WASHINGTON — The Senate, facing an unprecedented confrontation with one of its own members, Monday debated whether to go to court to force Sen. Bob Packwood (R-Ore.) to turn over hundreds of pages of personal diaries to its Ethics Committee, which is investigating allegations of sexual harassment and possible criminal wrongdoing.
After seven hours of often tedious debate over legal technicalities and constitutional questions, the Senate retired for the night, its leaders vowing to vote sometime today on whether to support the committee's effort to obtain the diaries by subpoena.
So sensitive was the issue, that no senator openly defended Packwood, although several raised legal points on his behalf. And while only a few indicated how they would vote, informal comments by others demonstrated that Packwood faces an uphill fight in his effort to persuade the Senate to side with him on privacy grounds.
"We are being tested here," said Sen. John Kerry (D-Mass.). "Let's tell the American people we are not going to cover up and we're not going to have a double standard."
Throughout the day, a visibly nervous Packwood pleaded for his colleagues' support, arguing in forceful style that requiring him to surrender the disputed pages of his diaries would violate his constitutional right to privacy and set a dangerous precedent. He even dangled hopes for a last-minute compromise in which an independent legal expert would review the documents and decide which ones were relevant.
"No one had ever seen them except the woman who typed them. . . . My former wife never saw them, my children, no other staff member," said Packwood in arguing to withhold the memoirs. "Is there humor in them? Sure. Are there nasty comments about some of you when I got mad at something? Sure. Are there warm comments? You bet. They're personal beyond all measure."
But members of the Senate Ethics Committee, which had voted unanimously to press its quest for the diaries with a subpoena, brushed aside Packwood's concerns--and apparently his offer of compromise--arguing with equal passion that nothing less than the Senate's integrity is at stake in the dispute.
"I deeply regret the necessity of being here this afternoon, but the actions of Sen. Packwood and his counsel leave us no alternative," said Ethics Committee Chairman Richard H. Bryan (D-Nev.).
Gathered in solemn assembly, almost every senator listened in hushed silence to the debate--one most of them had hoped would not happen. Never before in its history had the Senate contemplated a court order to force one of its members to turn over documents requested by an investigative committee.
For several months, the Ethics Committee has been investigating allegations of sexual harassment against the 61-year-old Packwood. As part of that inquiry, committee counsel has been reviewing thousands of pages of his diaries, which initially were offered by Packwood to help prove his innocence. In the course of its perusal of the diaries, however, the committee uncovered what it said is evidence of possible criminal conduct and sought additional entries. But Packwood balked, claiming that the request violated his privacy and the committee voted to subpoena the material.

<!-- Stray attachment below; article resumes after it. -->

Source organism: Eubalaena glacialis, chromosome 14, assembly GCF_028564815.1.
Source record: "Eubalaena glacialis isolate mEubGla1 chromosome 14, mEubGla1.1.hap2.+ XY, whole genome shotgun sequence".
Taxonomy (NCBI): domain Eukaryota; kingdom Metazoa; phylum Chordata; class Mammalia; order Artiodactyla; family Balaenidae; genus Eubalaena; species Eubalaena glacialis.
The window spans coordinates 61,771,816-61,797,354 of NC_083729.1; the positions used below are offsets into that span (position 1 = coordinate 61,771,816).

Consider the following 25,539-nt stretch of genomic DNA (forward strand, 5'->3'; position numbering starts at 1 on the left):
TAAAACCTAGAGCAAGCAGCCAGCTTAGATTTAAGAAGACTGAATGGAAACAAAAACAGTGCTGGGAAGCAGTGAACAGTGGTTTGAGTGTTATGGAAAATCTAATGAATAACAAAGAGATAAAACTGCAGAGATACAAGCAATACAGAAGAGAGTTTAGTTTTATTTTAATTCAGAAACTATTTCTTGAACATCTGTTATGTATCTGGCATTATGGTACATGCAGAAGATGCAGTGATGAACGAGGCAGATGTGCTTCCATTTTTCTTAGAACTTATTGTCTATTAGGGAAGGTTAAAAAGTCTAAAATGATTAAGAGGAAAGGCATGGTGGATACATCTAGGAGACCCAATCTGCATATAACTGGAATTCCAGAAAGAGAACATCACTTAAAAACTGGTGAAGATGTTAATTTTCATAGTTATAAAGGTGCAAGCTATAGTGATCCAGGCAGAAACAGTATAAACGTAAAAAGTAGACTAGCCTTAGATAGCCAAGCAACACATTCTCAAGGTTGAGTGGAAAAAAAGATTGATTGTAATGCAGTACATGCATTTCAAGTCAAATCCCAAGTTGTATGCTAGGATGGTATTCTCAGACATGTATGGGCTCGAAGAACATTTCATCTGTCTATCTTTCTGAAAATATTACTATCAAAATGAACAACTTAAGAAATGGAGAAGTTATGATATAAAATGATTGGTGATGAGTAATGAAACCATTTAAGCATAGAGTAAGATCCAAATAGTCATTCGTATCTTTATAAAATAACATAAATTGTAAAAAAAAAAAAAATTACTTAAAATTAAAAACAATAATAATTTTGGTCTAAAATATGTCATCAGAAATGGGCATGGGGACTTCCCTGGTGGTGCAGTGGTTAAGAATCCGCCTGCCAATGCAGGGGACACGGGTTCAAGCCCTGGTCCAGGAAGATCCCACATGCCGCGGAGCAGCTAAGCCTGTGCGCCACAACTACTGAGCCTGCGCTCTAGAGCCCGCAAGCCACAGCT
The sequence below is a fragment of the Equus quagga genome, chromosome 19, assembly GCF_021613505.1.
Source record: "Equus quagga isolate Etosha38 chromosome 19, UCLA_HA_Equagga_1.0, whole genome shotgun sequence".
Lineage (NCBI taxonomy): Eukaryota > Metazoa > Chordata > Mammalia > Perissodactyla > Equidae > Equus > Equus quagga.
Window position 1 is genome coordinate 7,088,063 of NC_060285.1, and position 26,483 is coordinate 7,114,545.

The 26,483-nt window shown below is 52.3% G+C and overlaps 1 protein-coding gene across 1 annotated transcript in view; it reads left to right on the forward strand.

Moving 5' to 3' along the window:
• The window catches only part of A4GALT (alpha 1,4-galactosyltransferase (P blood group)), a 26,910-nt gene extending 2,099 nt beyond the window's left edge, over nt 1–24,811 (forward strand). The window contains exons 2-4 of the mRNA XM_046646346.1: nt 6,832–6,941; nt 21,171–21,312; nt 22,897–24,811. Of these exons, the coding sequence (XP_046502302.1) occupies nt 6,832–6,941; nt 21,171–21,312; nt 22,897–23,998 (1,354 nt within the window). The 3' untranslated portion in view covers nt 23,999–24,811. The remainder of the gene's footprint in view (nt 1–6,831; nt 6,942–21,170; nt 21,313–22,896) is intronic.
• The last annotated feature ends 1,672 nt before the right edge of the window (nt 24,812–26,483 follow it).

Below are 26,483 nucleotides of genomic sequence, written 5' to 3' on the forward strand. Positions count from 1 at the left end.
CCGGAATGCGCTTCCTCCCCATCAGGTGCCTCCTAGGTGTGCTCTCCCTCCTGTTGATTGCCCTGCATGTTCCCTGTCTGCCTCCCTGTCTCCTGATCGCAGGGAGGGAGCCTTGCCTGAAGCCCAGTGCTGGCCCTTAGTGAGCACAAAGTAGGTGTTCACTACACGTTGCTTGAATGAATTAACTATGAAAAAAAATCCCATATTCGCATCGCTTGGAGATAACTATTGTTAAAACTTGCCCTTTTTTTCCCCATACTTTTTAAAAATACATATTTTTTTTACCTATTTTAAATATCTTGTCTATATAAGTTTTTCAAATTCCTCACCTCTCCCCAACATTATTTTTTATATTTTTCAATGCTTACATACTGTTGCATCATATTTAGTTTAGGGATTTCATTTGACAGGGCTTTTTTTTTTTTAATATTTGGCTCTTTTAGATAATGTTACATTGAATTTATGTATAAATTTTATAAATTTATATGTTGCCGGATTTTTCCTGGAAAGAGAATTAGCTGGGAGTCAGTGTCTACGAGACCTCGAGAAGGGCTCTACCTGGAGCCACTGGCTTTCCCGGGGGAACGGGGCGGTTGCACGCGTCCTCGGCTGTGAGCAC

Last week, in what was viewed by some as a thinly veiled threat, Packwood disclosed that some of his entries contained information about the romantic lives of colleagues.
Undeterred, however, the committee proceeded with its request for Senate approval to go to court.
Although the initial investigation involved sexual harassment charges by two dozen women, there was almost no talk on the Senate floor of the senator's sex life--or any one else's.
"The allegations in this case are not the subject of today's debate," declared Sen. Mitch McConnell (R-Ky.), vice chairman of the Ethics Committee. "Nor is the debate about the secret sex lives of the Senate--although that is bound to disappoint a lot of C-SPAN viewers out there. This debate is about whether the Senate Ethics Committee can fully obtain and review evidence."
Throughout the daylong debate, Packwood was alternately conciliatory and combative during exchanges with leaders of the ethics panel.
At one point, he tried to turn the tables and attacked Bryan, the mild-mannered chairman of the committee, asking: "You have enough information to call me a criminal?" Bryan replied: "I've never said that." Accompanied by two of Washington's highest-priced attorneys, Packwood accused the ethics panel of acting as "prosecutor, jury and judge" in his case. Later, he said he was "confused" about just what information the committee wants, although Bryan said that Packwood's lawyers were fully informed about the details.
But Packwood failed to shatter the united front of the three Democrats and three Republicans who voted to subpoena the diaries.